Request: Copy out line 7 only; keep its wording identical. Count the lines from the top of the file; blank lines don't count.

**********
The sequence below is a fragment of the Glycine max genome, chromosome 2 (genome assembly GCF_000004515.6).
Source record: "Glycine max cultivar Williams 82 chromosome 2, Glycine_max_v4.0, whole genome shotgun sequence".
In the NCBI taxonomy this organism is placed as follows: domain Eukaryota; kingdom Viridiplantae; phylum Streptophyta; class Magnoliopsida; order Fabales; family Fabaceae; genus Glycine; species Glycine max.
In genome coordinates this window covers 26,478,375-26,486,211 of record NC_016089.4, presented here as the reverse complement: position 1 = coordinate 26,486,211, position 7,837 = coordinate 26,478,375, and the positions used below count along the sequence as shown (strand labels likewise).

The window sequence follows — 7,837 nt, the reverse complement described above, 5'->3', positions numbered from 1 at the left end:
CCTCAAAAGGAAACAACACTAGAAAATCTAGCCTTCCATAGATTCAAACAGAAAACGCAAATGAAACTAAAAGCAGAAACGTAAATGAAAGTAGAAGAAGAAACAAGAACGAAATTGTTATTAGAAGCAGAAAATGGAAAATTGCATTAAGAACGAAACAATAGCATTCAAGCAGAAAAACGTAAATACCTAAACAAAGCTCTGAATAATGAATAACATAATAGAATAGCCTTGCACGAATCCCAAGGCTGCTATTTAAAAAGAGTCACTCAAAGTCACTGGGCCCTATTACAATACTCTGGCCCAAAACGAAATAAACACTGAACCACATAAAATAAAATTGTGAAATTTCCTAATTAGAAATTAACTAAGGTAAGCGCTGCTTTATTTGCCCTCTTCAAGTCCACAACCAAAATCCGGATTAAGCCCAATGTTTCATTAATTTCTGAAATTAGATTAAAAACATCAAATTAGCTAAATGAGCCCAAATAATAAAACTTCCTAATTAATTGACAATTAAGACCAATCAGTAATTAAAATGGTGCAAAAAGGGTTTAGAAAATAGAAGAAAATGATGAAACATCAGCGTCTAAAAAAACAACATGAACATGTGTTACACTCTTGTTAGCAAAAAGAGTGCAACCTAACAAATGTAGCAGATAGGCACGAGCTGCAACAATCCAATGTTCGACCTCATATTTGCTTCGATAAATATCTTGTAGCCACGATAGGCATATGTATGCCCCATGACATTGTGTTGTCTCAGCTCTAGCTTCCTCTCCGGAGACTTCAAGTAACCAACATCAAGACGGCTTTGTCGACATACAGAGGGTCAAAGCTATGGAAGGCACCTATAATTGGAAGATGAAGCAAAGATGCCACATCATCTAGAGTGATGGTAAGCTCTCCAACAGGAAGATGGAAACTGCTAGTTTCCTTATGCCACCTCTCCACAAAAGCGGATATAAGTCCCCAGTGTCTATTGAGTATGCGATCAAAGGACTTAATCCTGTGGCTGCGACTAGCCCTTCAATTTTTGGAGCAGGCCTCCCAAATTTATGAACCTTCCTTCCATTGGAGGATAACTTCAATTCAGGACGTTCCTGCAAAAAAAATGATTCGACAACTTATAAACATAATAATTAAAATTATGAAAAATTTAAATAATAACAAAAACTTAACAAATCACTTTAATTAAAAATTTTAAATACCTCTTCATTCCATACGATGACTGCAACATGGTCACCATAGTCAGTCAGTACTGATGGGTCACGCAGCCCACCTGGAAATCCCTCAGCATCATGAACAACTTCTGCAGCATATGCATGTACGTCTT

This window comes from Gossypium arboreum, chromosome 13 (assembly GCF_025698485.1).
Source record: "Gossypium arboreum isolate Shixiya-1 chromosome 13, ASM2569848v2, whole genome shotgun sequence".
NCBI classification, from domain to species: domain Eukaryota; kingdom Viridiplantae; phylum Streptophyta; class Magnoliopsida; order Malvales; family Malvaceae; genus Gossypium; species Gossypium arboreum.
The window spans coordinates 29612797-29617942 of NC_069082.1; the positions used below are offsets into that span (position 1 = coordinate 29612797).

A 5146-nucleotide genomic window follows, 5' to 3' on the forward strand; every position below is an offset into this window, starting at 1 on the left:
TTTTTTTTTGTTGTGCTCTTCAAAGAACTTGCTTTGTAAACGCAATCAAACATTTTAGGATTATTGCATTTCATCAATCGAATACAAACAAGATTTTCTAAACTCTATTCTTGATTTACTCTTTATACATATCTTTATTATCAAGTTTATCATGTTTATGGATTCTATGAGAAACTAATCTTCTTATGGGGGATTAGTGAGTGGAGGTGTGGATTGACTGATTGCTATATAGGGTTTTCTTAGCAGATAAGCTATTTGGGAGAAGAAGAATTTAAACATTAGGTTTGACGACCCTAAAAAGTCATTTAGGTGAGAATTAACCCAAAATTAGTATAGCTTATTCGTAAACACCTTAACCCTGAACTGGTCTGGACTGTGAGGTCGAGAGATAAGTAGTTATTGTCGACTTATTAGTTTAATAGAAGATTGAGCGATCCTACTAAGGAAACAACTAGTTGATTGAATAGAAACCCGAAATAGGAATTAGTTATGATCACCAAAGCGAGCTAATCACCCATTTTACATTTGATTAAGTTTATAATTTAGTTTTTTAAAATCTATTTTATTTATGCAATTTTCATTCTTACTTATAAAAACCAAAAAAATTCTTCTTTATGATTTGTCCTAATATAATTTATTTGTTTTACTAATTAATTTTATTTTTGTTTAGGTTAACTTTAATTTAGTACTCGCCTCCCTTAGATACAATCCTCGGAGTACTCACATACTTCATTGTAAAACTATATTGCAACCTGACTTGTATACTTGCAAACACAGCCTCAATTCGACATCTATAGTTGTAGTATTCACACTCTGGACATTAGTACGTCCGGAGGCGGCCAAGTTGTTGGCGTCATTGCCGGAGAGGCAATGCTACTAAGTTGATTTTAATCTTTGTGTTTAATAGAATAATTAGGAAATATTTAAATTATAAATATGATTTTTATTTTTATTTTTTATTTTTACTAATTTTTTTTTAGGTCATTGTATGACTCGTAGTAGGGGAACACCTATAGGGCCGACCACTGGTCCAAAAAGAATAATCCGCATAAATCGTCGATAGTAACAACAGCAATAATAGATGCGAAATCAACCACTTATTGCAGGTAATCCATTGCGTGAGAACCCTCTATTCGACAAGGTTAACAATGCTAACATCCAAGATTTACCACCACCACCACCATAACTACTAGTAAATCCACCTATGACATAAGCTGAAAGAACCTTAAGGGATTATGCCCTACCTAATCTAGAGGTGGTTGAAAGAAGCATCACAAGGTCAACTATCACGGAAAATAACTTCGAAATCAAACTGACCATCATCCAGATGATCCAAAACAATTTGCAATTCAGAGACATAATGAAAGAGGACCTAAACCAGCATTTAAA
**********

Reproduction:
This window comes from Gossypium arboreum, chromosome 13 (assembly GCF_025698485.1).